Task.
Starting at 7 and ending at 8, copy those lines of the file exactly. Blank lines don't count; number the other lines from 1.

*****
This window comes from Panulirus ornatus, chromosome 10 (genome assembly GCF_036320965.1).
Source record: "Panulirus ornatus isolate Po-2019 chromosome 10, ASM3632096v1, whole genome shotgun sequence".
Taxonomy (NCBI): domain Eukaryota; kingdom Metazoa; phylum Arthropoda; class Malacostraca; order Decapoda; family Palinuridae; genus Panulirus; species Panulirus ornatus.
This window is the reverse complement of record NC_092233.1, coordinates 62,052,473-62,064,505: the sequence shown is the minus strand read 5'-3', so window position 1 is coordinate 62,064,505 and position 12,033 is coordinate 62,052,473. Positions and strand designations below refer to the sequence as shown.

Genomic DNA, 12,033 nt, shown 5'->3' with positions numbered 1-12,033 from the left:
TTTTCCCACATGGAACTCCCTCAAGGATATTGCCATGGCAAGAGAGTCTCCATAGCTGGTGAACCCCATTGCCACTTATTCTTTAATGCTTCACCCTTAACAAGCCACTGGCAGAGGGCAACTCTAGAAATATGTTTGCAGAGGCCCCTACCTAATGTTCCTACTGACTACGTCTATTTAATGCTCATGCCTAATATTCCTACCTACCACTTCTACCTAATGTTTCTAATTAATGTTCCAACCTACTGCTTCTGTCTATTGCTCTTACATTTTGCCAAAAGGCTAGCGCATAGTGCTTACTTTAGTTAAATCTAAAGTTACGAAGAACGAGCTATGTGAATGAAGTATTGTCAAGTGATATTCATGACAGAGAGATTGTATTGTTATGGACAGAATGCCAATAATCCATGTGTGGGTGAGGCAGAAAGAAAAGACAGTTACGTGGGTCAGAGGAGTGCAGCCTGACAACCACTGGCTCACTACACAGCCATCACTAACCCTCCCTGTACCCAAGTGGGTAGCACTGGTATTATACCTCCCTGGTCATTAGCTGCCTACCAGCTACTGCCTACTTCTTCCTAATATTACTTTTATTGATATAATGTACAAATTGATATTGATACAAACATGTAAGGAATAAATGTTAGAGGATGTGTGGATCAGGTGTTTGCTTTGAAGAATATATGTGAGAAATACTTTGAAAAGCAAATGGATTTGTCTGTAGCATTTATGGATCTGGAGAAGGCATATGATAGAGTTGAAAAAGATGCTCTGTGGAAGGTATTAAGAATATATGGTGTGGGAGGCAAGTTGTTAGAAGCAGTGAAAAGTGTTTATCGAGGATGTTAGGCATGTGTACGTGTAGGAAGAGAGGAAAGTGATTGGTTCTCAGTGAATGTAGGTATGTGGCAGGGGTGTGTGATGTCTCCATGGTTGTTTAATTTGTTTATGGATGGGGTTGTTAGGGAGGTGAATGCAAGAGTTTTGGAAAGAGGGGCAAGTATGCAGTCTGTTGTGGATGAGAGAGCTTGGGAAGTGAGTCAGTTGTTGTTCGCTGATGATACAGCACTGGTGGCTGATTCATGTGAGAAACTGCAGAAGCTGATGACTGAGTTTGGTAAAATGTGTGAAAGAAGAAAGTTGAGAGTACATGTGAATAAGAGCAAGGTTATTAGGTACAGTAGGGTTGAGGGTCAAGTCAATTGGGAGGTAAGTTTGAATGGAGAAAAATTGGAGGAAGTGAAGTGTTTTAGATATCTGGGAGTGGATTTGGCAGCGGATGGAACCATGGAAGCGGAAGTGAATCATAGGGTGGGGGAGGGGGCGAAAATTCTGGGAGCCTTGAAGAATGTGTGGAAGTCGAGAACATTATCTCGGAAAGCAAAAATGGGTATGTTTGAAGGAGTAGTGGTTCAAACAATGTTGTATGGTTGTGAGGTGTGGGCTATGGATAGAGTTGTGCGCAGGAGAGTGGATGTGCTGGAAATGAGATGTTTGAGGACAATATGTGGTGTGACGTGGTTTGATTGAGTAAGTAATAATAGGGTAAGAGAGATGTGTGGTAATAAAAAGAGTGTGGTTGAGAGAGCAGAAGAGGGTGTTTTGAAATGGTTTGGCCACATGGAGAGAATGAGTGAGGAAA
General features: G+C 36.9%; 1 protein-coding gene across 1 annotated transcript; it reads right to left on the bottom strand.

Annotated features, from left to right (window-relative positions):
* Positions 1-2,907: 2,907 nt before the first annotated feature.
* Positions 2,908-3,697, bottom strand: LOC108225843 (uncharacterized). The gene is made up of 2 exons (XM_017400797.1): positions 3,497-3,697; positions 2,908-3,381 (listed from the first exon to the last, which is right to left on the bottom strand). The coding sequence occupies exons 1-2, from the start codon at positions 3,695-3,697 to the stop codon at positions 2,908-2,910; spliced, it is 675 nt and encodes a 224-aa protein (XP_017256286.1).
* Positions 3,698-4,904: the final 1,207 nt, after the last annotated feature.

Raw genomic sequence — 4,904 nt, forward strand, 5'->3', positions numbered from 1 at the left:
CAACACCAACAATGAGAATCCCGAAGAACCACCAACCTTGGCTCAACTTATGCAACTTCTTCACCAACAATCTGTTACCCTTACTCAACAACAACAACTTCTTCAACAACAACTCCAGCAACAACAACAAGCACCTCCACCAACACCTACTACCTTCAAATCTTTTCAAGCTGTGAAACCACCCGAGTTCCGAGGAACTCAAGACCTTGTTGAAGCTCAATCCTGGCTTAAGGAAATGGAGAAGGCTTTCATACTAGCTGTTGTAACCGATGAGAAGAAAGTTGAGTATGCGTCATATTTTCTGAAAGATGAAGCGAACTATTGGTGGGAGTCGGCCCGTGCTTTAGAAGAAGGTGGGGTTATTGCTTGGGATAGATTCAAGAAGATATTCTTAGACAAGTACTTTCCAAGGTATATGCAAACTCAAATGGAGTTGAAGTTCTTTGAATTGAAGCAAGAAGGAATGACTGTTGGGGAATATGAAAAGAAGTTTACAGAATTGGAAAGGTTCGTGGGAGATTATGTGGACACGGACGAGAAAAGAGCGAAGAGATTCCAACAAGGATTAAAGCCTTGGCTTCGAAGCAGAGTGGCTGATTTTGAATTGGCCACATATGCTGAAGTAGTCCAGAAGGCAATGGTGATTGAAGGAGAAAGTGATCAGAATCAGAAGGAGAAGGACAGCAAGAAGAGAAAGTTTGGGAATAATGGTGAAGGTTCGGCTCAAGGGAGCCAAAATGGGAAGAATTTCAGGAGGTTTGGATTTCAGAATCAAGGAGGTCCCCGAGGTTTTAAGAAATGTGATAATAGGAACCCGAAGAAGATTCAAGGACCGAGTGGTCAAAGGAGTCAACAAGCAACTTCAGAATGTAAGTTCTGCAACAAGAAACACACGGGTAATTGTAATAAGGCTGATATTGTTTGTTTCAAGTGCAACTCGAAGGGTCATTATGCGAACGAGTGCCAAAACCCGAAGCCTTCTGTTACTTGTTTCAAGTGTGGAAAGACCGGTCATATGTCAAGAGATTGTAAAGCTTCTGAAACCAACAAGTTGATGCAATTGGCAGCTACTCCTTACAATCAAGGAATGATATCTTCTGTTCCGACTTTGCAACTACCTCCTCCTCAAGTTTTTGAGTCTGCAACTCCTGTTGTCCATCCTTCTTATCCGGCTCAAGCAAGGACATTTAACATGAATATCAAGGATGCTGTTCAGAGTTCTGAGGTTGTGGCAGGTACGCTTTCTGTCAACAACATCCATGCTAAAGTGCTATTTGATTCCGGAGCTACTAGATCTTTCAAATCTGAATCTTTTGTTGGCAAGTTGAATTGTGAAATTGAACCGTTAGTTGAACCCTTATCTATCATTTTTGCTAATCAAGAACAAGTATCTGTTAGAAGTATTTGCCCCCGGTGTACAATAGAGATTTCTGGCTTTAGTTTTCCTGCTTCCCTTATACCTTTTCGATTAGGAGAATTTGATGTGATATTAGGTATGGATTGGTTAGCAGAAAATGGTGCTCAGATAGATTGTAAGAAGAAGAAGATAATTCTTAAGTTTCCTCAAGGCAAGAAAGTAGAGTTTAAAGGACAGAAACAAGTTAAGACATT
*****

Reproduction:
General features: G+C 36.9%; 1 protein-coding gene across 1 annotated transcript; it reads right to left on the bottom strand.

Annotated features, from left to right (window-relative positions):